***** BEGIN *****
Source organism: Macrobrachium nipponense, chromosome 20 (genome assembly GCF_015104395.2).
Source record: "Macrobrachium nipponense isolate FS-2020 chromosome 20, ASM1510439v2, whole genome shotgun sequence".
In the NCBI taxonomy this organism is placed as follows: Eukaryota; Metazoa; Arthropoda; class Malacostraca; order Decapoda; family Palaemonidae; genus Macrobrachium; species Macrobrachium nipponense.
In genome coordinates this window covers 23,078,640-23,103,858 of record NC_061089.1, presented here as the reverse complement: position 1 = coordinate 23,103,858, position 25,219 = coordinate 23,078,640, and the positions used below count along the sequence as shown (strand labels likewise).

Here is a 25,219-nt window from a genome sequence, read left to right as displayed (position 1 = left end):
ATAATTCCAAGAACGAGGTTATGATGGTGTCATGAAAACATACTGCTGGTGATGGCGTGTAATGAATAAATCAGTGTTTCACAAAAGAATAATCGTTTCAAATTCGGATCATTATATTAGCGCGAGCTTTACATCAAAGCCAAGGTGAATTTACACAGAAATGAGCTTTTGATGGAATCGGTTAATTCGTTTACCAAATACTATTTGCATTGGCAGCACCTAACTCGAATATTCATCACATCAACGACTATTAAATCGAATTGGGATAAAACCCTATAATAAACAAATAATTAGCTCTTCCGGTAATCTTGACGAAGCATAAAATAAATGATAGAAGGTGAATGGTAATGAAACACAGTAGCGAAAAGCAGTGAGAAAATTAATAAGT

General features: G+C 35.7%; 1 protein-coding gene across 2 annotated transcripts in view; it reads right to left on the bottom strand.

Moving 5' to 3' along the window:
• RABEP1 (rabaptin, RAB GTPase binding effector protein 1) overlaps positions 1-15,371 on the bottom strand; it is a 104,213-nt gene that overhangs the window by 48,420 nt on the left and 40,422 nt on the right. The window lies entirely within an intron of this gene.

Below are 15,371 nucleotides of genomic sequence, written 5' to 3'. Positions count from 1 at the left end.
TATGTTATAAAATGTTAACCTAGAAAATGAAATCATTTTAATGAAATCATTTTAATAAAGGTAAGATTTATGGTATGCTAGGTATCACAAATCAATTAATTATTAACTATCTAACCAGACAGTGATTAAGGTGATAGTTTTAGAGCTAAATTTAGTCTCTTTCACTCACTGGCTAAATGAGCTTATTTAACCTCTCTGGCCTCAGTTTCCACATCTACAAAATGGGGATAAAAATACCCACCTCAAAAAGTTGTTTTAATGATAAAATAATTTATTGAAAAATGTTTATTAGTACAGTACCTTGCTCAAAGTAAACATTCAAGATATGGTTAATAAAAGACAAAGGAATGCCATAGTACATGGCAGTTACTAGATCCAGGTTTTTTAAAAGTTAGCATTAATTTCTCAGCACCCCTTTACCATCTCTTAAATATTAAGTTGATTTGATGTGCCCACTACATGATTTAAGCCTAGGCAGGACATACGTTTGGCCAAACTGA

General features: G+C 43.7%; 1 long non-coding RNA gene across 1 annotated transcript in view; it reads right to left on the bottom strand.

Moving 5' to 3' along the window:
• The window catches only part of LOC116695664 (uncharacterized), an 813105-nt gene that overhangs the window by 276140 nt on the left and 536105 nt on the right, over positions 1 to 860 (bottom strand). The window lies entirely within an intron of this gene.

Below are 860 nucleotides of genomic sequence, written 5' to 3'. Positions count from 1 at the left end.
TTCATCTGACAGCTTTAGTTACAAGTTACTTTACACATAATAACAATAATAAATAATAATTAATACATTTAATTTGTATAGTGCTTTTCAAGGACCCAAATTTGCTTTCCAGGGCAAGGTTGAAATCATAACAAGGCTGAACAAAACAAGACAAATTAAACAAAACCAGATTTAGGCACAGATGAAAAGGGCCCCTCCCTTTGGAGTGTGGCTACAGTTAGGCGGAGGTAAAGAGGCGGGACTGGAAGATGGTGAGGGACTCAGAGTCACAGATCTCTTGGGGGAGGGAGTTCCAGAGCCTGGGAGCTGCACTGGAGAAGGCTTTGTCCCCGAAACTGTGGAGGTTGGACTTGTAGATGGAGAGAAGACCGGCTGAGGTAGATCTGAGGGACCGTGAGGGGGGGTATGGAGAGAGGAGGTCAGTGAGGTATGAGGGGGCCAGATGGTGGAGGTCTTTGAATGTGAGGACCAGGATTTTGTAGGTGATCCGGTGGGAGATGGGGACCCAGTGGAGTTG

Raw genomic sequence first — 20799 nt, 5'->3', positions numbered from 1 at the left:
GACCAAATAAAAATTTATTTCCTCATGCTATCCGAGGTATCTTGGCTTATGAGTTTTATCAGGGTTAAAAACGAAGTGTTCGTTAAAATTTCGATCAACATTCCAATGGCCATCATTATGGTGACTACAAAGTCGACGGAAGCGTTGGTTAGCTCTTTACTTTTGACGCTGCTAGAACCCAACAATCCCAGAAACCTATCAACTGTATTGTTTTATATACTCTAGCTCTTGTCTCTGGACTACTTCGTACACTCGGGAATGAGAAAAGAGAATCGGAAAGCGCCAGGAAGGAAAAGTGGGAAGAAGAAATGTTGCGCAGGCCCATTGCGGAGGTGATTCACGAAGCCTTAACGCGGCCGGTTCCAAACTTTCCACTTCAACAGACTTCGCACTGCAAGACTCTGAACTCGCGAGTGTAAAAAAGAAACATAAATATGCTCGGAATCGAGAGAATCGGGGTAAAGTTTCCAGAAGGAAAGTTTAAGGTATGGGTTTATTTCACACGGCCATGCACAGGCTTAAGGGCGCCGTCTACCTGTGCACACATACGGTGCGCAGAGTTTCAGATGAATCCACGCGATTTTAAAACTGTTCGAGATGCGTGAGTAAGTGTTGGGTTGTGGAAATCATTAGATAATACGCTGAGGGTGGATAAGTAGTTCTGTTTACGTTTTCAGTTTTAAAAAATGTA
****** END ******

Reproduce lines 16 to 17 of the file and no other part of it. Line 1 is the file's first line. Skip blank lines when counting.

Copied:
TTCATCTGACAGCTTTAGTTACAAGTTACTTTACACATAATAACAATAATAAATAATAATTAATACATTTAATTTGTATAGTGCTTTTCAAGGACCCAAATTTGCTTTCCAGGGCAAGGTTGAAATCATAACAAGGCTGAACAAAACAAGACAAATTAAACAAAACCAGATTTAGGCACAGATGAAAAGGGCCCCTCCCTTTGGAGTGTGGCTACAGTTAGGCGGAGGTAAAGAGGCGGGACTGGAAGATGGTGAGGGACTCAGAGTCACAGATCTCTTGGGGGAGGGAGTTCCAGAGCCTGGGAGCTGCACTGGAGAAGGCTTTGTCCCCGAAACTGTGGAGGTTGGACTTGTAGATGGAGAGAAGACCGGCTGAGGTAGATCTGAGGGACCGTGAGGGGGGGTATGGAGAGAGGAGGTCAGTGAGGTATGAGGGGGCCAGATGGTGGAGGTCTTTGAATGTGAGGACCAGGATTTTGTAGGTGATCCGGTGGGAGATGGGGACCCAGTGGAGTTG

Raw genomic sequence first — 20799 nt, 5'->3', positions numbered from 1 at the left: